The Pirate Party

When it comes to copyright laws in the United States, we’ve made two enormous blunders. The first was when we allowed unfettered corporate greed to change the laws to a state so ridiculous that virtually no work will ever again enter the public domain; the second was when we casually allowed the emerging Internet to respond to the first blunder by simply ignoring copyrights and declaring all content to be free when downloaded from the Internet.

We may pay for these blunders by seeing the emergence of a third US political party that will not only shake up our traditional two-party system but bring a broad swath of disenfranchised citizens back to the polling booths.

We’re talking Pirates here.

First things first. When the Founding Father drafted the US Constitution, they included in it a provision that allowed authors, songwriters and other creators of works a reasonable amount of time – 17 years – to reap the profits from their labor. But for some prolific and popular artists, this proved to be too short a time. So the copyright was extended to the life of the creator. Unfortunately, this did not allow the artist to pass along any inheritance, so this period was extended to life plus a few years. At the behest of mega corporations like Disney, this has been extend to include the life of the artist plus 95 years. One may anticipate that in 2061, 95 years after Walt Disney’s death, the corporation that bears his name will argue for yet another extension.

Which is ridiculous. Under these rules, classic movies rot in corporate vaults, never to be seen again. The studios don’t see any profit in releasing the old films commercially; but are terrified to let go of their rights to them. If such rules had been in effect in years past, we might never have heard of Mozart, or Dickens, or even Mark Twain.

But the response by Internet enthusiasts has been equally wrong. Using peer-to-peer sites and torrent download technologies, these enthusiasts have created a culture in which people pay for nothing – not films, not music, not television shows. When industries like music and publishing have tried to respond by offering $.99 song or ebook products, the result has not been sufficient to cover the costs to produce the product in the first place.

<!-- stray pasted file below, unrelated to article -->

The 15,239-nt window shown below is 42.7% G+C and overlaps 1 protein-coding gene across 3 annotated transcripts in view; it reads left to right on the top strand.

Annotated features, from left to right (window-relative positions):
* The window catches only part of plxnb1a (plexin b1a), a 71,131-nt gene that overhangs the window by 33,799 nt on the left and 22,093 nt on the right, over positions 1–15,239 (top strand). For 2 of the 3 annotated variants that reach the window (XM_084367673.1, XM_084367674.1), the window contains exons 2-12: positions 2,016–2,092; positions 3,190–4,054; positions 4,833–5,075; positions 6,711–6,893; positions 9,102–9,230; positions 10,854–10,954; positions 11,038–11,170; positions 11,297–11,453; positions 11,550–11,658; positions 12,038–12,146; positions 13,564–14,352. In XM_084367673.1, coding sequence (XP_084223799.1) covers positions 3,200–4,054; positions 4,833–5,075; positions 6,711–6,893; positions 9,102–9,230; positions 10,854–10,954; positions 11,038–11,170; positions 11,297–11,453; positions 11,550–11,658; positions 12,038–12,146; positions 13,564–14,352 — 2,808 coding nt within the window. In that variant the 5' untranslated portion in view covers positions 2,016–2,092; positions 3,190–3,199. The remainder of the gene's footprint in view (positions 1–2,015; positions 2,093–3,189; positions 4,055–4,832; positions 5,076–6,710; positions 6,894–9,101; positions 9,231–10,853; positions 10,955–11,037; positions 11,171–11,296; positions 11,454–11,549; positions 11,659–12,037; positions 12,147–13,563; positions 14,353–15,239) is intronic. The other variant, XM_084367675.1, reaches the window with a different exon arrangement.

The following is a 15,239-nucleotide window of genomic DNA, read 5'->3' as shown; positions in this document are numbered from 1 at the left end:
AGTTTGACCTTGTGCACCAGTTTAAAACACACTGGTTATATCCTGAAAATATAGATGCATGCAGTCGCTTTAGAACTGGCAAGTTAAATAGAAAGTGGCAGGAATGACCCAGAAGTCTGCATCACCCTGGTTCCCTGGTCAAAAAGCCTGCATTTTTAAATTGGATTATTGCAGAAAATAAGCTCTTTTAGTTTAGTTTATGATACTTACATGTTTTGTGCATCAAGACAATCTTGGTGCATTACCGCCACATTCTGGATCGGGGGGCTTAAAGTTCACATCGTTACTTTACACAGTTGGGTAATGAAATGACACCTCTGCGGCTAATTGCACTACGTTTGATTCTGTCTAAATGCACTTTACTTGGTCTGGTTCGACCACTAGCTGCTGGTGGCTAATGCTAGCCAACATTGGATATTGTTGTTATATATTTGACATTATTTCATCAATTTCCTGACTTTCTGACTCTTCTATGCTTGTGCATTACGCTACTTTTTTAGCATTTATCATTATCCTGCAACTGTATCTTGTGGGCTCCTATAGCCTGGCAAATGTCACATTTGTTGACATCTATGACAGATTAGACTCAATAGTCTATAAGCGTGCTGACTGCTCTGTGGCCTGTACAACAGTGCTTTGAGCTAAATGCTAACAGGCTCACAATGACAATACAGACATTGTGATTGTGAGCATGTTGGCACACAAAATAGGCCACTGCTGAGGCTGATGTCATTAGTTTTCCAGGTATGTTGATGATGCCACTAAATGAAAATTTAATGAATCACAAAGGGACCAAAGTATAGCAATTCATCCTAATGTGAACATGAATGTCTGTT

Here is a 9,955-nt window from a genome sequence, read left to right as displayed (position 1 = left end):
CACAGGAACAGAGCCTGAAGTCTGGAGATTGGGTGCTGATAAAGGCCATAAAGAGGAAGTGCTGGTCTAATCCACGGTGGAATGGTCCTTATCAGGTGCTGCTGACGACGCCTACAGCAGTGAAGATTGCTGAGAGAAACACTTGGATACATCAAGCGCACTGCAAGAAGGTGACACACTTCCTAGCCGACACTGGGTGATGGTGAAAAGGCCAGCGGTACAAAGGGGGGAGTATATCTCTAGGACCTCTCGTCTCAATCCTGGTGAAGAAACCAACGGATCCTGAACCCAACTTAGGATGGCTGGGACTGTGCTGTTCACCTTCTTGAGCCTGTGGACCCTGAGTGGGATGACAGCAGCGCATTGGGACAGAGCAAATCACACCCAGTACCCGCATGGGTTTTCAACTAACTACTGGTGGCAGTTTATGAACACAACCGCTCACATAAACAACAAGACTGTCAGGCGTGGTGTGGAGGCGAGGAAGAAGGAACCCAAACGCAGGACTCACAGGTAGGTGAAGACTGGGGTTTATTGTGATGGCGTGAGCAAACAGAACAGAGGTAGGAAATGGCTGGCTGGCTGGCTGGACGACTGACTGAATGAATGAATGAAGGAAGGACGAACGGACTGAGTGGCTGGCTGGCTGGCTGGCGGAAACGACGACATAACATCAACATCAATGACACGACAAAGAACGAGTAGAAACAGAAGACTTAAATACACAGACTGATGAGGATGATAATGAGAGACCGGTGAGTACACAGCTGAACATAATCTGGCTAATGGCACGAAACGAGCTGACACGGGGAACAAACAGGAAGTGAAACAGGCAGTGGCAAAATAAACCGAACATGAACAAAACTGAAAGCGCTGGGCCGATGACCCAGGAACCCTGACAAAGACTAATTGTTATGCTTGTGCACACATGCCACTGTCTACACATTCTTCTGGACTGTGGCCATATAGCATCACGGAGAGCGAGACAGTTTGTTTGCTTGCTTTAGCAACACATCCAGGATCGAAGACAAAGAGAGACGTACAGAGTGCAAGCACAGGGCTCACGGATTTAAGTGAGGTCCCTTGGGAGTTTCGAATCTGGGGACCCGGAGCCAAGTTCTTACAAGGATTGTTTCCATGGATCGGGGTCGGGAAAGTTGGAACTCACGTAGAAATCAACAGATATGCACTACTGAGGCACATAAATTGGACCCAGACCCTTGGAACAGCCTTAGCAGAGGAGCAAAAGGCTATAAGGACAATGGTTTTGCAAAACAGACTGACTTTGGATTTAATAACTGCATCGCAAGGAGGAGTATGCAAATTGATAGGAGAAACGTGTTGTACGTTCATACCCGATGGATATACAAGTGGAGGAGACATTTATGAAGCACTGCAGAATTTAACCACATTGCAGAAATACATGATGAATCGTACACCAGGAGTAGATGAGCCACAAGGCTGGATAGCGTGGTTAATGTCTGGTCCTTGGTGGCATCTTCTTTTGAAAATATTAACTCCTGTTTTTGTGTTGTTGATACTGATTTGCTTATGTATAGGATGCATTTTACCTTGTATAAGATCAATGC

So we have gone to war to enforce copyrights, with major corporations suing to keep their works from being stolen on the Internet. Ever more draconian laws, with penalties now approaching those used for armed assaults and murder, and being pushed for the simple act of sharing a song or a book with a friend.

Which is where the Pirate Party comes in Six years ago, when copyright holders forced a torrent site called the Pirate Bay to shut down, the founders responded by forming a political party that shocked the world by gathering up disenfranchised Internet people and garnering enough votes to have a strong voice in national elections. A party based on the idea that if copyright laws are wrong, people should simply pull together enough votes to change the law. At first mocked for their simplistic, single-issue orientation, the Pirate Party just pulled off an upset in Germany that will force whoever next rules that country to give them a strong voice in the legislature.

Oh, and did I mention there is already a Pirate Party in the US?

Before you scoff about its membership or its goals, let’s remember that the Republican Party began as a group of people who wanted to change the laws regarding the then-legal practice of slavery. The Canary Party exists to change nutrition laws. The Democratic Party began as a group of people who didn’t like the banking and fiscal policies of Alexander Hamilton. And did I mention the Modern Whig Party, which can’t decide what it stands for?

I can’t support the Pirate Party. As a published author, I want the right to make a little money for doing all the work required to create a novel. But I have to admit that what they are asking for is no more bizarre than belonging to a party to oppose a Treasury Secretary who’s been dead for more than two centuries.

Copyright laws are important, if we are going to get creative people to create new and interesting works. At the moment, those laws are at an impasse, with both sides entrenched in positions that (much like the trenches of World War I), won’t lead to a peaceful resolution. One can only hope that at some point soon we can find a system that works better.

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